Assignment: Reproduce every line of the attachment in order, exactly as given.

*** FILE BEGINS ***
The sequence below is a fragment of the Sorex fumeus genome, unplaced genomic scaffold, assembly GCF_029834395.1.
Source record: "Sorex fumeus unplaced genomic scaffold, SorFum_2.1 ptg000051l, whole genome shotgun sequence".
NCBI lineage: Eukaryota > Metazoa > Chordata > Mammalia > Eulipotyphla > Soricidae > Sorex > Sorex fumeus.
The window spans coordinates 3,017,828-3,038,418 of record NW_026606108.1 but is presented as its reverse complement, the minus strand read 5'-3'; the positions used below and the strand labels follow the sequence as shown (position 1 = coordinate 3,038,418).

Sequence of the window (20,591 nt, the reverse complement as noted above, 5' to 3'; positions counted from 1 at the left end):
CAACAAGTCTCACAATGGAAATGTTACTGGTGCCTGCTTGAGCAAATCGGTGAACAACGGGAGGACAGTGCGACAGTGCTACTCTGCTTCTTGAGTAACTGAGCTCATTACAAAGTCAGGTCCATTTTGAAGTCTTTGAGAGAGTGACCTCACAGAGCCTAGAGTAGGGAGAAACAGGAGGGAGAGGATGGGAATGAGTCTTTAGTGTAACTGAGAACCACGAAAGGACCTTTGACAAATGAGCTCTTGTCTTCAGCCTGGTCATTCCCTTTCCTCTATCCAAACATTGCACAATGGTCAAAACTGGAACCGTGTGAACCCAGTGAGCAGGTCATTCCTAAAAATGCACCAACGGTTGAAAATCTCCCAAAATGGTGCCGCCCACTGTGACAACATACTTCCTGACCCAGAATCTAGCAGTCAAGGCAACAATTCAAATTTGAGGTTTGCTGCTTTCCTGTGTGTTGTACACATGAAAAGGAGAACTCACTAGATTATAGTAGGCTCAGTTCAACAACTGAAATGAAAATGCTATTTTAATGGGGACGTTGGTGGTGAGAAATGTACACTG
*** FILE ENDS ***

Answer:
The sequence below is a fragment of the Sorex fumeus genome, unplaced genomic scaffold, assembly GCF_029834395.1.
Source record: "Sorex fumeus unplaced genomic scaffold, SorFum_2.1 ptg000051l, whole genome shotgun sequence".
NCBI lineage: Eukaryota > Metazoa > Chordata > Mammalia > Eulipotyphla > Soricidae > Sorex > Sorex fumeus.
The window spans coordinates 3,017,828-3,038,418 of record NW_026606108.1 but is presented as its reverse complement, the minus strand read 5'-3'; the positions used below and the strand labels follow the sequence as shown (position 1 = coordinate 3,038,418).

Sequence of the window (20,591 nt, the reverse complement as noted above, 5' to 3'; positions counted from 1 at the left end):
CAACAAGTCTCACAATGGAAATGTTACTGGTGCCTGCTTGAGCAAATCGGTGAACAACGGGAGGACAGTGCGACAGTGCTACTCTGCTTCTTGAGTAACTGAGCTCATTACAAAGTCAGGTCCATTTTGAAGTCTTTGAGAGAGTGACCTCACAGAGCCTAGAGTAGGGAGAAACAGGAGGGAGAGGATGGGAATGAGTCTTTAGTGTAACTGAGAACCACGAAAGGACCTTTGACAAATGAGCTCTTGTCTTCAGCCTGGTCATTCCCTTTCCTCTATCCAAACATTGCACAATGGTCAAAACTGGAACCGTGTGAACCCAGTGAGCAGGTCATTCCTAAAAATGCACCAACGGTTGAAAATCTCCCAAAATGGTGCCGCCCACTGTGACAACATACTTCCTGACCCAGAATCTAGCAGTCAAGGCAACAATTCAAATTTGAGGTTTGCTGCTTTCCTGTGTGTTGTACACATGAAAAGGAGAACTCACTAGATTATAGTAGGCTCAGTTCAACAACTGAAATGAAAATGCTATTTTAATGGGGACGTTGGTGGTGAGAAATGTACACTG